Friday, November 20, 2009

The holidays offer anchoring opportunities for those who volunteer

When I first got into management I had a very talented young reporter who asked me for a shot at anchoring. I knew she'd do fine, but had trouble convincing the powers that be. Finally, I played the "noon show card."

"Let's put her on the noon show," I said. "No one's watching anyway."

"Fine," was the answer. (Noon shows do have some value.)

So I scheduled her for the noon and she knocked it out of the park.

Similar opportunities are coming in the next few weeks. Since regular anchors really don't want to work the holidays, it might behoove you to volunteer to anchor on those days that no one wants to work. Between Thanksgiving, Christmas and Hanukkah, there's bound to be an anchor shortage somewhere. Throw your hat in the ring. Most NDs will realize that "no one's watching" on holidays and might give you a shot.

By the way, you know who is watching on holidays? NDs who have gone home. They might be big market managers now, but they may have grown up in your market. And NDs can't resist checking out local news whenever they travel. (Another good reason not to phone it in on a holiday.)

Thursday, November 19, 2009

Interview with a corporate beancounter

Today we're sitting down for lunch with Carmen Denominator, the head beancounter for a medium sized broadcasting group.

Grape: Carmen, thanks for agreeing to sit down with us today.

Carmen: No problem. (Glances at watch) But I'm only allowed thirty minutes.

Grape: They have fast service here. Let's start with--

Carmen: I know what you're going to ask about. The one man band thing.

Grape: You read my mind.

Carmen: Look, cameras are so small and easy to operate now that anyone can shoot video, so why have two people do the work of one person?

Grape: Because most reporters are not competent photogs.

Carmen: Pfffft. Like the viewers care if the video is out of focus. It saves money. More money for me to count.

The waitress arrives and asks for our order.

Carmen: I see both the hamburger and the soup in a bread bowl are both $6.95. Could I have half a hamburger and half of the soup bowl?

Waitress: Lady, we can't cook half a hamburger. And if we cut the bread bowl in half the soup will run all over the place.

Carmen: How about half a club sandwich?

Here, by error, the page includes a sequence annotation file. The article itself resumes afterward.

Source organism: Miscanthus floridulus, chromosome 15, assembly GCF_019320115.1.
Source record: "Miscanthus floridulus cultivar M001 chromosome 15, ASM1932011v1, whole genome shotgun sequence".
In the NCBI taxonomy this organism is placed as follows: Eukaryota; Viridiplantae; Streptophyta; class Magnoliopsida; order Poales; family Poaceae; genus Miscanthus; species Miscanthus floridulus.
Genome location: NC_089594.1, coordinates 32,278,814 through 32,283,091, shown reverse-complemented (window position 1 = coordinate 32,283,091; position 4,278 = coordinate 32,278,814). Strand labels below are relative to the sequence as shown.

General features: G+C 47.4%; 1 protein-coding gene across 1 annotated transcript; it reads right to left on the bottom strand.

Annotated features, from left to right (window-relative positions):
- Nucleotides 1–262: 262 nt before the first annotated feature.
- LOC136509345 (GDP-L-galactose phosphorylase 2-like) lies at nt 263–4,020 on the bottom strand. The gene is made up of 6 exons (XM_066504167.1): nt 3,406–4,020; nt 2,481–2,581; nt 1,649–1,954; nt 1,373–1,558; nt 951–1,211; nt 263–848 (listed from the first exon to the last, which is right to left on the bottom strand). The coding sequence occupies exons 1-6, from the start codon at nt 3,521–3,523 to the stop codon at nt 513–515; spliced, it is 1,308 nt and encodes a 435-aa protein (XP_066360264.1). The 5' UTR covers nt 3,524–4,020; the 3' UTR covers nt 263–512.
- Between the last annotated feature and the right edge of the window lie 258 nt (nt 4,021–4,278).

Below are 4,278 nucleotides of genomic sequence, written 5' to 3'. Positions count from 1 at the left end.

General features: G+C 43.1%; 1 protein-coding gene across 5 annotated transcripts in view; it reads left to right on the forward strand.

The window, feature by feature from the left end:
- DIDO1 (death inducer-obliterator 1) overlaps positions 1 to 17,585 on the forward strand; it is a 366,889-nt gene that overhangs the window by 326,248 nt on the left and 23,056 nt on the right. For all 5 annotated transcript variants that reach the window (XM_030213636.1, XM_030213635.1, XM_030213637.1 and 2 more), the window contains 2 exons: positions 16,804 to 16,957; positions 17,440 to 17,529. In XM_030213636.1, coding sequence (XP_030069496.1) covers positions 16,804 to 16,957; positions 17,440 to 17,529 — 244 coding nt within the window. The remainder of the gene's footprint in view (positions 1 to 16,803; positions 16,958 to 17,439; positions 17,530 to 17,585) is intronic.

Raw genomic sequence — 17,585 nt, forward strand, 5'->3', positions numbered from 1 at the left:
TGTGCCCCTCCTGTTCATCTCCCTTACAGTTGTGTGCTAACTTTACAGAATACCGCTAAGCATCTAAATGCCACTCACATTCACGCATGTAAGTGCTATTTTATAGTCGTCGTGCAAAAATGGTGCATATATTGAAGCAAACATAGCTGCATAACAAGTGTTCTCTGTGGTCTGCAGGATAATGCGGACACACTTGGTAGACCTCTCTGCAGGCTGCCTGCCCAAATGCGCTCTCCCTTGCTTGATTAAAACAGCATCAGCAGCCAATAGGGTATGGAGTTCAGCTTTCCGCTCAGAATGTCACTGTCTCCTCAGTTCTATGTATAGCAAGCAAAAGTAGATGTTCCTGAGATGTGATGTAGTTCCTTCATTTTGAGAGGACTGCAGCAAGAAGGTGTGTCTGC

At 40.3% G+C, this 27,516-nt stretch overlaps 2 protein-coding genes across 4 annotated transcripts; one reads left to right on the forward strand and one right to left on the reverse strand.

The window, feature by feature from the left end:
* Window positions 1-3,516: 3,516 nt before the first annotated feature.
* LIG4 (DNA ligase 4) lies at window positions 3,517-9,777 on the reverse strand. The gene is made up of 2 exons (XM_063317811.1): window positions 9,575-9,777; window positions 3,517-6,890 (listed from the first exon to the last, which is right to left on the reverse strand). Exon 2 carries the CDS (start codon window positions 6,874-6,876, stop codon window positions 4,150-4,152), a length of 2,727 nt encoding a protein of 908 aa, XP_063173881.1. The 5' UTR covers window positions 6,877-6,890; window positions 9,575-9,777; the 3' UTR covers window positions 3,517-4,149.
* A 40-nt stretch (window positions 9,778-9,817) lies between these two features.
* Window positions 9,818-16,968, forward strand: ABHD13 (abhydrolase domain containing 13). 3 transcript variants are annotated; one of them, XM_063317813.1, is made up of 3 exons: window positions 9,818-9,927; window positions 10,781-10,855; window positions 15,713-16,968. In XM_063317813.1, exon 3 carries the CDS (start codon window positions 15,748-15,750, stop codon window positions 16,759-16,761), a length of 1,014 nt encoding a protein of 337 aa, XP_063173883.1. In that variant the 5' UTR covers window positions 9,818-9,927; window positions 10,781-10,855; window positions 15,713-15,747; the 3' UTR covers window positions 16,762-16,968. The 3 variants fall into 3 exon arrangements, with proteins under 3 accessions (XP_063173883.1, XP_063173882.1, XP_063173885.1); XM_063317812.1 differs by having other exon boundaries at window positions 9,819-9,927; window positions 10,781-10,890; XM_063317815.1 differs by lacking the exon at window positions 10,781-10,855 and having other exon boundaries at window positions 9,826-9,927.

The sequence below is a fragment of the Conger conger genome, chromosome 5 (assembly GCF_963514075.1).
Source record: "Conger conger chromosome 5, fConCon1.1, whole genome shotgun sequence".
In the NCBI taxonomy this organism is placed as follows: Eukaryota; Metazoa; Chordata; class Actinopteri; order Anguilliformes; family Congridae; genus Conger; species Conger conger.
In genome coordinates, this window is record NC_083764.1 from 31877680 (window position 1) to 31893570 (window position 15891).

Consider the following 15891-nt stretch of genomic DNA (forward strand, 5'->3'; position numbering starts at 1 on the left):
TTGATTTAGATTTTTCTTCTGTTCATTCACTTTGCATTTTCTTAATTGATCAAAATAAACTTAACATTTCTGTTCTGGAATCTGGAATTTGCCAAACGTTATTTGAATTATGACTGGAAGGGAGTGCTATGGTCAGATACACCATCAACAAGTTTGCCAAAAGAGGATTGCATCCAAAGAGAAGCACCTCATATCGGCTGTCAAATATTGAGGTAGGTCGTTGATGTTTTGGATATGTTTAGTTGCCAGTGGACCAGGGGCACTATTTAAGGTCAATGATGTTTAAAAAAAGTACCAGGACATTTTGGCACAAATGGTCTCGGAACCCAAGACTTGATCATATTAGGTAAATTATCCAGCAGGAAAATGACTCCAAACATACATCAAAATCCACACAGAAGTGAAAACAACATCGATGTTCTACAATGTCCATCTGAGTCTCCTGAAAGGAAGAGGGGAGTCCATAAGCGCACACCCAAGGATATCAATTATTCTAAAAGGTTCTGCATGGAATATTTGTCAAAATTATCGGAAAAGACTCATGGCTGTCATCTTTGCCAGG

The waitress glares at her. (We should point out this restaurant is in New Jersey.)

Carmen: Fine. I'll have the three bean salad.

Grape: How appropriate.

Carmen: What do you mean by that?

Grape: Well, you're a beancounter.

Carmen: Financial officers do not appreciate that term.

Grape: Journalists don't appreciate being thought of as numbers on a balance sheet.

Carmen: Ah, here we go. Look, I don't make the rules. My job is to create a healthy bottom line for the company. If that means making a few cuts here and there, so be it.

Grape: But those cuts are affecting the quality of the product and chasing good people out of the company.

Carmen: Well, in case you hadn't noticed, quality left this country and moved to China a few years ago. And so what if people leave? There's an unlimited supply of people out there to take their places.

Grape: Nice attitude.

Carmen: I don't make the rules.

Grape: Did it ever occur to you to consult with people who actually work in the trenches before making cuts?

Carmen: No. It wouldn't matter. I have this flow chart in my office that tells me how television stations work, so it's easy to make cuts.

Grape: You have a flow chart?

Carmen: Yes. I know how many people you need to put on a newscast, how much equipment is necessary. I know the average reporter drinks two-point-three cups of coffee per day, so that tells me how much coffee should be in your break room budget. It's a very good flow chart.

Grape: What about breaking news?

Carmen: What about it?

Grape: Well, in some years you have a ton of breaking news and it blows out the overtime budget.

Carmen: You should plan for that contingency.

Grape: You can't plan the future. Who knew gas would be four bucks a gallon and blow up the news car budget?

Carmen: You should have planned for these contingencies. On days when there's not much news, send everyone home early. When you have stories close to the station, your crews can walk to them.

Grape: That in your flow chart?

Carmen: No. I figured that out all by myself.

Grape: Let's talk about budgets. When I was in management we'd have to jump through all kinds of hoops to get our budget requests in, and then you guys would deny everything.

Carmen: (laughing) Yeah. Amazing you guys still fall for that one.

Grape: So you have no intention of granting budget requests?

Carmen: Please. Use the stuff you've already got.